Agriculture

India’s pulses problem: We need real reform

The government needs to revise its pricing policy to incentivise pulses production

 
By Sompal Shastri
Published: Monday 18 October 2021
India pulses problem: We need real reform

India is the largest producer and consumer of pulses in the world. The strange irony is that pulses have to be imported to meet demand, and the general public suffers due to the unusually high prices. The main reason for this imbalance is the half-hearted and ad-hoc price policy of the government.

The Agricultural Costs and Prices Commission, established under the Union Ministry of Agriculture, fixes the minimum support price (MSP) of all agricultural products, including pulses. The MSP is set on the basis of cost of production, position of supply, demand and prices in markets, position of prices relative to other commodities, proper use of natural resources like land and water, economy of the country, and 50 per cent profit on cost of production.

There are several inconsistencies in this arrangement. First, the commission is by status a department whose recommendations are only advisory. Representation of farmers is minimal. The so-called 50 per cent profit to the farmer is not per the government’s intended formula, and so it is relatively low. The farmers do not even get the declared MSP.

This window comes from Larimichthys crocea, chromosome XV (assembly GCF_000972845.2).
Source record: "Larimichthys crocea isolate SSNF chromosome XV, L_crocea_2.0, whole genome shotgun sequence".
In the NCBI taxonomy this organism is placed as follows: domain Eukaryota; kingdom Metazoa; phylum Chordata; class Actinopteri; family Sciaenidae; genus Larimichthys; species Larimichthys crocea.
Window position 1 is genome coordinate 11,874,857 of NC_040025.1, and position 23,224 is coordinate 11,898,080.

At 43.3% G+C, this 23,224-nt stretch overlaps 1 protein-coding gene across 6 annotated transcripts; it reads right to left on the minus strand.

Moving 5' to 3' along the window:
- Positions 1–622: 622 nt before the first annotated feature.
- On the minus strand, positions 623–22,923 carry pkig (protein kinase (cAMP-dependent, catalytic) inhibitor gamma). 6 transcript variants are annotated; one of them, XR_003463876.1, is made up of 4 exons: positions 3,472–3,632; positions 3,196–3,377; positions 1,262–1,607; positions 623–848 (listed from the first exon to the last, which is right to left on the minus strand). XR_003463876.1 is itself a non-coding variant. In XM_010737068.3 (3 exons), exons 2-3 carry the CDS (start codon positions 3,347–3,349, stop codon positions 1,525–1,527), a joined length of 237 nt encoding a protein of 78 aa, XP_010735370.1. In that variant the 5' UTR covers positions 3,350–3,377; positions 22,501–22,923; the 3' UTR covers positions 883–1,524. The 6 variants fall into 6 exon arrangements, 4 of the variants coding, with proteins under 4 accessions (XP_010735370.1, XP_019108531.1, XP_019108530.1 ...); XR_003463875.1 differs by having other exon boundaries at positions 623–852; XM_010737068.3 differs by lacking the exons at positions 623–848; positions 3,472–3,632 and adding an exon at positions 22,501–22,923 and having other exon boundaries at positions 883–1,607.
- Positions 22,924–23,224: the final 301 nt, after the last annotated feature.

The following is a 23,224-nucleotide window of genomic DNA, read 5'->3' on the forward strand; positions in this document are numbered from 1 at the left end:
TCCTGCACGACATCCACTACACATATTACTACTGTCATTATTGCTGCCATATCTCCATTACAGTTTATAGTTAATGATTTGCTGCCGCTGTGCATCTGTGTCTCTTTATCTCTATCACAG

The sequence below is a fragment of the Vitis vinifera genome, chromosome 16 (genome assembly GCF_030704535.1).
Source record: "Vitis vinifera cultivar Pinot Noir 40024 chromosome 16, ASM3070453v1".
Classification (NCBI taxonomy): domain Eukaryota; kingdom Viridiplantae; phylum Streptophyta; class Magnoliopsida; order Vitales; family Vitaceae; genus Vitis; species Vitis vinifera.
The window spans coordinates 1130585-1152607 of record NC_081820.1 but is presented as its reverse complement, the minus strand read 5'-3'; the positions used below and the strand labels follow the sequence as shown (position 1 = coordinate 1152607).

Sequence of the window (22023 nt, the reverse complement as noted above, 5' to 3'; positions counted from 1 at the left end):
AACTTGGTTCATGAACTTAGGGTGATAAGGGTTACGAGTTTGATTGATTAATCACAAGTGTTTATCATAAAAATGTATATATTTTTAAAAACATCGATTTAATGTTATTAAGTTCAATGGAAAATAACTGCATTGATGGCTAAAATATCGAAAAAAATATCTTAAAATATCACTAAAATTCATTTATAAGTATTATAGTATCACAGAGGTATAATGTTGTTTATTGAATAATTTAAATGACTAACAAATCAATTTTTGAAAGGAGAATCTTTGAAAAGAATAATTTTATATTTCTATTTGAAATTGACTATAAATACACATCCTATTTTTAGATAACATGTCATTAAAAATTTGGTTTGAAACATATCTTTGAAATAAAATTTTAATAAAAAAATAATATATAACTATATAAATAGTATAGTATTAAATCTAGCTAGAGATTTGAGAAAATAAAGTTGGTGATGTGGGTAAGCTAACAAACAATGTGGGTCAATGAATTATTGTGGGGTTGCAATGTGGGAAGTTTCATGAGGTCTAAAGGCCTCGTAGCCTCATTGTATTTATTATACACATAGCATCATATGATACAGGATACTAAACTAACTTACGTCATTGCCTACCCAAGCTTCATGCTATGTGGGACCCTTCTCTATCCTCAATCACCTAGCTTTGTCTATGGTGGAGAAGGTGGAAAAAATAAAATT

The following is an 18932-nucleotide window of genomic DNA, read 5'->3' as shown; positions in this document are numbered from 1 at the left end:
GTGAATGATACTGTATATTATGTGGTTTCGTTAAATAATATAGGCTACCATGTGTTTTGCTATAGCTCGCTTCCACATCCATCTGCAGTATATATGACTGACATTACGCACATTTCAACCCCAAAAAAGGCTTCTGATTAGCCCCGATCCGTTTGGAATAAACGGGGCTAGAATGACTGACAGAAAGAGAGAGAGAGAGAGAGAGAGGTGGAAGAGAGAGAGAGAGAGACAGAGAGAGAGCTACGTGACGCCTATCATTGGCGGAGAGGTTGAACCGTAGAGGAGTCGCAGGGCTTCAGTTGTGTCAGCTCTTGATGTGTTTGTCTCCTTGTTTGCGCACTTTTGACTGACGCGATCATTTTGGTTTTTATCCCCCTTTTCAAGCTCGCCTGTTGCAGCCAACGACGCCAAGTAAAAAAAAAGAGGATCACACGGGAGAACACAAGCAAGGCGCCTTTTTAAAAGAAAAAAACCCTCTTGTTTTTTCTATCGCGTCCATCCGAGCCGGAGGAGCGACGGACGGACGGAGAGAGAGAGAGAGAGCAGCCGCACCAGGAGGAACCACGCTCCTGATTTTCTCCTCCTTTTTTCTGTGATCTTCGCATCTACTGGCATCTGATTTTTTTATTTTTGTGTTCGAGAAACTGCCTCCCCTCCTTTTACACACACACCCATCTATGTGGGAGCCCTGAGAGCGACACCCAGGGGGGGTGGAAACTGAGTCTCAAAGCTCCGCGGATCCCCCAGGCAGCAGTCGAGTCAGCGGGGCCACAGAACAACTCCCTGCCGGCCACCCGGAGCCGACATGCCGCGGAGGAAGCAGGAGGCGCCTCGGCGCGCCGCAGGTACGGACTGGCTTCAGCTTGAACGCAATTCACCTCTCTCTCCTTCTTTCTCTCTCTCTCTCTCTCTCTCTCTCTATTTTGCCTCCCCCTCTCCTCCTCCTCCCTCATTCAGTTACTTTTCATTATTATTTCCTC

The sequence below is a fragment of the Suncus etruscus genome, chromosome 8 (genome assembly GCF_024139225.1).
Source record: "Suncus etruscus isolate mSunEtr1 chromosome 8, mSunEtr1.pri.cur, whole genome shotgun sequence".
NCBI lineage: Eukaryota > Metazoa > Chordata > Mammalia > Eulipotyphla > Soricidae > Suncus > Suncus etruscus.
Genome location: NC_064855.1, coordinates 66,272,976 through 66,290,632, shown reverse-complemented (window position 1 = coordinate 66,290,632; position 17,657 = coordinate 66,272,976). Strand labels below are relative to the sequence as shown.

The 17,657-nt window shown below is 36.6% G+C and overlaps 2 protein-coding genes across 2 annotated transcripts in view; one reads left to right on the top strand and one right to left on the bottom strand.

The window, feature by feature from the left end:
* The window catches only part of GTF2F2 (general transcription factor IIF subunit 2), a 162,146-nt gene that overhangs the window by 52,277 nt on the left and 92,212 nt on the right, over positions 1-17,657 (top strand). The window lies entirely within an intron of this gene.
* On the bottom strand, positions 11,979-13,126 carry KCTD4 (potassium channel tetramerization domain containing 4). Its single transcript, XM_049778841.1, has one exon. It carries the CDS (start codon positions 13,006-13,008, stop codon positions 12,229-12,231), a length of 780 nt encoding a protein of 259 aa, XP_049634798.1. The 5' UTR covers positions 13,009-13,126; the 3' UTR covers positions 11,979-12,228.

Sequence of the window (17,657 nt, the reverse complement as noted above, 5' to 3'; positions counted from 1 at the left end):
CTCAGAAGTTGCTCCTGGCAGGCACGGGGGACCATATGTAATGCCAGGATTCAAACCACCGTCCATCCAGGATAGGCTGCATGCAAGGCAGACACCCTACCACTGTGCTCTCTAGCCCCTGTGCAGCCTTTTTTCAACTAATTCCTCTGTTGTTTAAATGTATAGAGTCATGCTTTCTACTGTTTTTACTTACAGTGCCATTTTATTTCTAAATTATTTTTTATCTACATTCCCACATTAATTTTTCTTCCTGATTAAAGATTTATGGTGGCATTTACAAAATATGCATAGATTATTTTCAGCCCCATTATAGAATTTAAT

What’s most bizarre is that consumers have to buy pulses at 150 to 200 per cent of MSP. This increases inflation and puts an unbearable burden on the weaker section.

Even more astonishing is that pulses are imported at prices lower than the domestic ones. In order to check consumer prices, the government takes ineffective measures like reducing the storage limit of pulses under the Essential Commodities Act.

For genuine reform, first of all, the MSP formula should be revised and the purchase of each crop in the entire country should be ensured at that declared price. Next, the commission should be given constitutional status, so that its recommendations are binding. A maximum retail price for consumers should be fixed by adding a reasonable profit of 50-60 per cent over MSP to the farmer.

All restrictions on transport, storage, trade, processing and export of all agricultural products should be abolished. In case of low domestic production, imports and taxes should be decided after the harvest. All these points are also in the commission’s reports.

(Sompal Shastri is former Union Minister of State for Agriculture)

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